- The Washington Times - Monday, May 1, 2006

It ain’t me

Never has an Inside the Beltway column item generated as much reader response as the one last week on Hollywood actors of yesteryear who threw aside their scripts to fight for their country — something our current crop of celebrities has avoided like the plague.

In fact, we challenged readers to name one modern American celebrity (apart from the late football star Pat Tillman) who has served or fought for his or her country in the past 15 years. Not a single person succeeded.

“I can think of several current actors who served: [Sylvester]Stallone was a Vietnam veteran.

Charlie Sheen single-handedly saved the Gulf. Tom Hanks served in World War II. [Demi]Moore trained to be a [Navy] Seal.

“Oh wait — I’m confusing fiction with reality,” writes Jerry Stephens of Lothian, Md.

“Even Hollywood … sent its best to wars prior to Vietnam,” we quoted University of Dayton professor Larry Schweikart as saying in his new book, “America’s Victories.” He pointed out that professional actors were as “thoroughly represented” in the military during World War II as any other group.

In fact, Mr. Schweikart was among those who wrote to Inside the Beltway after our item appeared.

“One thing I found interesting was that the sons and daughters of senators [and] congressmen served at a higher rate than their percentage in the U.S. population,” the author told us. “So much for Credence Clearwater Revival’s, ‘It ain’t me, it ain’t me, I ain’t no fortunate one.’ ”

Many readers complained that we did not include Audie Murphy among an abbreviated list of actors who fought in World War II. Said to be one of the U.S. Army’s most decorated soldiers, Murphy became an actor after his wartime service.

Circuitous city

“Washington really is a great city. Where else can an Orthodox Jew like Jack Abramoff rip off American Indians to underwrite golf trips to Scotland for evangelical Christians?”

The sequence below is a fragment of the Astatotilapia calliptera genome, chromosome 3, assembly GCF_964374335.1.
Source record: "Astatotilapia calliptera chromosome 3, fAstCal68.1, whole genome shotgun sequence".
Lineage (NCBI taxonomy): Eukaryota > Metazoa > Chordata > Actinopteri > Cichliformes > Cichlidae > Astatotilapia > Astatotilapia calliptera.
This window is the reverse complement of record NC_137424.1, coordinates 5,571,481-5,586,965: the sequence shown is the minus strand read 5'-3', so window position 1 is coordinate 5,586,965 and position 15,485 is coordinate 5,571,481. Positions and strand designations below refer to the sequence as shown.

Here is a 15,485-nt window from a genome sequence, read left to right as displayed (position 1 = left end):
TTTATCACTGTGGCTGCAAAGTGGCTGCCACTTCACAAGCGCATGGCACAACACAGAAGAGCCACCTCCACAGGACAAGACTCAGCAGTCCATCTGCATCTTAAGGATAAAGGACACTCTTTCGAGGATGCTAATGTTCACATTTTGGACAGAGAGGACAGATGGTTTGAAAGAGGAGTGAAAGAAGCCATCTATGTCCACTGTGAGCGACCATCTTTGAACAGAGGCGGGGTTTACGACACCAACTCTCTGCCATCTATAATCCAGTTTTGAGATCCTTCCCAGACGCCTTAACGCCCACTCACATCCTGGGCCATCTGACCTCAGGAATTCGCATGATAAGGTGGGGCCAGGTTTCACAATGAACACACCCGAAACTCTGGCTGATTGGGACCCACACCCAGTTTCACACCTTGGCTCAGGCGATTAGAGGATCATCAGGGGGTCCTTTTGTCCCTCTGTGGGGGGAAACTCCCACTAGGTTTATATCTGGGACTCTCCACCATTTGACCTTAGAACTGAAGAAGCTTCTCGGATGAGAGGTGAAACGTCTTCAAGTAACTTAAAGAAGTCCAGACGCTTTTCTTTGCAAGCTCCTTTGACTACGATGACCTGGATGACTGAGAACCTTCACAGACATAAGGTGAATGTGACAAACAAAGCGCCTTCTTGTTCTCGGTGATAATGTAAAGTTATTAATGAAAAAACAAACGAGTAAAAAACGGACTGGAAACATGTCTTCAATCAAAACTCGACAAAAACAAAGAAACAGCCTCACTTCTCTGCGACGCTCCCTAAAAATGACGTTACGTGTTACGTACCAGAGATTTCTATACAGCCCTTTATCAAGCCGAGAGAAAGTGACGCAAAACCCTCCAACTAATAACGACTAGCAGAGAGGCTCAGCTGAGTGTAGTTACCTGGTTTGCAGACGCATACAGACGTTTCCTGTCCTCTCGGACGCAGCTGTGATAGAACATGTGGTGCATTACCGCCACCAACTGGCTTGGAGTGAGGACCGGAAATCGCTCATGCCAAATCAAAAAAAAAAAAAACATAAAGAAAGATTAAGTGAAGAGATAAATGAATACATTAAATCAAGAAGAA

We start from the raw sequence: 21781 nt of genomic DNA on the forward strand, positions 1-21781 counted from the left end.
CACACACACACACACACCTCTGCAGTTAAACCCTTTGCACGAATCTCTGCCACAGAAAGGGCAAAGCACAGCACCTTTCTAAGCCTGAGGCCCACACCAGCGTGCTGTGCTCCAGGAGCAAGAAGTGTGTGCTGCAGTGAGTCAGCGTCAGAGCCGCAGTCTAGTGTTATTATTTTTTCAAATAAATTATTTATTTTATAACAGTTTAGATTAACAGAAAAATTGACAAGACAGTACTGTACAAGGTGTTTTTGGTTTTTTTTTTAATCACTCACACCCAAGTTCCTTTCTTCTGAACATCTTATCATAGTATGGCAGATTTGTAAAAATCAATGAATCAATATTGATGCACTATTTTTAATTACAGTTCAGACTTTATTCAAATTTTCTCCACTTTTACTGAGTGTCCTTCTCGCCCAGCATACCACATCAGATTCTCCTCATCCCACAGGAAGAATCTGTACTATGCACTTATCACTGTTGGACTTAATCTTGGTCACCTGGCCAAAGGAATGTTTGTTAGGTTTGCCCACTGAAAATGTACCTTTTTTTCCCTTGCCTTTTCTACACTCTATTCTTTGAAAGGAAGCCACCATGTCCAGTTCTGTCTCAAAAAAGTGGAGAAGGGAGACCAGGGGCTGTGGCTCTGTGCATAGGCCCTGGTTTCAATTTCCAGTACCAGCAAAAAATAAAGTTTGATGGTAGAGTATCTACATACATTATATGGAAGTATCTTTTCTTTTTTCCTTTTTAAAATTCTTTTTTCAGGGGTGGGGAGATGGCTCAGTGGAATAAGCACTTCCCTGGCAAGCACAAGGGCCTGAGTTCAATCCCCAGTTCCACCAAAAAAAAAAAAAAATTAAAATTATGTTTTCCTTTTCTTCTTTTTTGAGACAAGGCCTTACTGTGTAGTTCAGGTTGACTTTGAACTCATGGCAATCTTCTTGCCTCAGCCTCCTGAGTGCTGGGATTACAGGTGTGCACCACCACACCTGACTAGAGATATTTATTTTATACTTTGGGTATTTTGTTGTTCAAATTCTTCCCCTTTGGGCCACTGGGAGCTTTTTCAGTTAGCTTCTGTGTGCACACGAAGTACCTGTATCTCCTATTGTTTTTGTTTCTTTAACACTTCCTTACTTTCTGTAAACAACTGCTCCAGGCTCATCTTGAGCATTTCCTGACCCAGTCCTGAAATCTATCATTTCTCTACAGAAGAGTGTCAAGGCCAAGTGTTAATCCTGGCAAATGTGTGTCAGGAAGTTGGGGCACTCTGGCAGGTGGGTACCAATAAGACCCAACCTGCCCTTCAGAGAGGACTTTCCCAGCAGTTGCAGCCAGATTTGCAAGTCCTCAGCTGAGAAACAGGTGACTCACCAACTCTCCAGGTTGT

Conservative columnist and pundit Cal Thomas, participating at the Funniest Celebrity in Washington benefit for Bread for the City at the comedy restaurant DC Improv.

Hold your fire

Former Republican senator and Clinton Defense Secretary William S. Cohen is weighing in on the Iraq war, as well as the nuclear stalemate with North Korea — albeit not in words one might expect.

Consider this encrypted message he typed into a Palm Pilot: “White House is mistaken about North Korea intentions to attack South. Threat of war imminent. Contact me ASAP!”

Before either side rushes to battle stations, the aforementioned is merely a passage from an advance copy of Mr. Cohen’s fictional thriller “Dragon Fire,” which takes readers into a make-believe White House, Pentagon, CIA and beyond.

Fish tale

That was David Guas, executive pastry chef of DC Coast and TenPenh, who is becoming quite the regular on NBC’s “Today” show, landing a whopper while joining other Washington-area chefs for a chartered fishing trip on the Chesapeake Bay.

In fact, the fish he caught was so big that a local photographer for an Eastern Shore newspaper was waiting at the dock to snap a picture of Mr. Guas and his 50-pound catch — said to be the largest rockfish pulled from the Bay this year from a charter fishing boat.

Chefs Roberta Donna (Galileo), Robert Wiedmaier (Marcel’s), Jeff Tunks (DC Coast, TenPenh, Ceiba and Acadiana), Kazuhiro Okochi (Kaz Bistro), and Mr. Guas were visiting Maryland’s Eastern Shore at the invitation of Andrew Evans, chef and owner of the Inn at Easton.

Over the next six months, Mr. Andrews is bringing these Washington chefs and others to his restaurant so his patrons can sample some big-city cuisine without having to cross “the bridge,” as he puts it.

Birds and squirrels

Talked to your kids about politics lately?

Instead of sheltering your children from your political viewpoints, the authors of two popular children’s books say parents should take a more active role.

“Parents who believe in traditional values should absolutely try to instill those values in their kids,” says Katharine DeBrecht, author of the best-selling picture book, “Help! Mom! There Are Liberals Under My Bed.”

She contends that “liberals have been using books in our schools and libraries for years to hoist their left-wing agenda on children.”

Jeremy Zilber, author of “Why Mommy is a Democrat,” agrees that politics shouldn’t be an out-of-bounds topic for children.

“One of the most important and challenging tasks facing parents is instilling a set of values in their children,” says Mr. Zilber, whose book uses a family of squirrels to illustrate Democratic values.

John McCaslin, whose column is nationally syndicated, can be reached at 202/636-3284 or jmccaslin@washingtontimes.com.

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